We were later to discover the wisdom behind David's request that we just honk when we got to his house, and he would come out. He had a plan for introducing us to the dogs the next day that will not be threatening. That, however, would have to wait until morning. It was already getting late to eat our evening meal.
We went to Tai Pan, Dave's favorite Chinese Restaurant. They had delicious Hot and Sour Soup and the Crab Rangoons were to die for. We ordered a huge meal, and could not eat it all by any means. Dave took some home and some for the dogs, as well. It was quite dark by the time we drove back to Dave's house and let him out at the curb.
We had made plans to meet at his house in the morning around 8 or so... whenever Chris woke up and got around. Since she did not sleep well the night before, we didn't want to set a definite time in case she wanted to sleep in a bit.
Chris collapsed in bed not long after we got back to the hotel. I stayed sitting up in bed working on the Macbook until ten or so. I like to keep a journal of our trips, and the details are easily forgotten if I don't record them right away.
Monday, September 30
Chris and I were up and having breakfast by about 7 AM. The hotel has a nice breakfast room and a fairly good selection. I just had a blueberry muffin with cream cheese. Considering that I normally eat nothing but coffee for breakfast, it was a lot, and certainly more than I needed. I never was very good at passing up free food.
After alerting Dave that we were leaving the hotel and on our way, we went by a grocery store to get pain reliever pills for Chris and shampoo and conditioner for me to use in Chicago. It gave Dave and Rose time to get ready for the big introduction.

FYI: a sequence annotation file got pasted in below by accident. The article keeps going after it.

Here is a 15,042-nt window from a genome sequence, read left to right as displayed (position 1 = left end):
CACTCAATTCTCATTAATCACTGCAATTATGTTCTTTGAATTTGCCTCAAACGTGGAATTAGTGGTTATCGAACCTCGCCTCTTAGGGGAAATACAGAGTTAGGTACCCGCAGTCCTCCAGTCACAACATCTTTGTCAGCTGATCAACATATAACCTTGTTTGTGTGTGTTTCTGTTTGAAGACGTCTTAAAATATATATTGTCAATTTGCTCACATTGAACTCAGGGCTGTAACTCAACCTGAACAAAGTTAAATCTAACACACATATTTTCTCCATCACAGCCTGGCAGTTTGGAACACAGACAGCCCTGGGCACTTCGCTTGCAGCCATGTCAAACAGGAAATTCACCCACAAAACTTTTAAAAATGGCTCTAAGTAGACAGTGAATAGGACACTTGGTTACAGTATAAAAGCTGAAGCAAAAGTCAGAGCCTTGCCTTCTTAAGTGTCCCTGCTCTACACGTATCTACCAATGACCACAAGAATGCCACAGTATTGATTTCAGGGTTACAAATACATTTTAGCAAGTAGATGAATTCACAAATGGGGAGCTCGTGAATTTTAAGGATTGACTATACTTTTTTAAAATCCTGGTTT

Rose took the biggest dog, Hugo (185 lbs) around the block so he could meet us on neutral ground before we went to his territory. Their other dog, Brandy (160 lbs) was not so territorial, in fact she was pretty shy.
Once we were introduced properly, the dogs were both friendly enough, but oh, my goodness, how they slobbered and shed. I'm not at all sure I could live with dogs so big. Rose provided "slobber cloths", but my jeans were wet and every place else they decided to rest their enormous heads. I believe they -- Hugo, anyway -- were as needy as Rosie Joy, demanding constant attention. It is a lot easier to accommodate a 7 pound dog, however.
We decided to drive 20 miles Northwest of Springfield and tour Lincoln's Old Salem. The historic site is a reconstruction of the village where Abraham Lincoln spent his early adulthood. I remember going there when we were young, and it was interesting to see how people lived so many years ago. We took oodles of pictures and would have seen the whole village or even tried to hike some if Dave had been up to it. He and Rose have both had joint replacements in the last few months.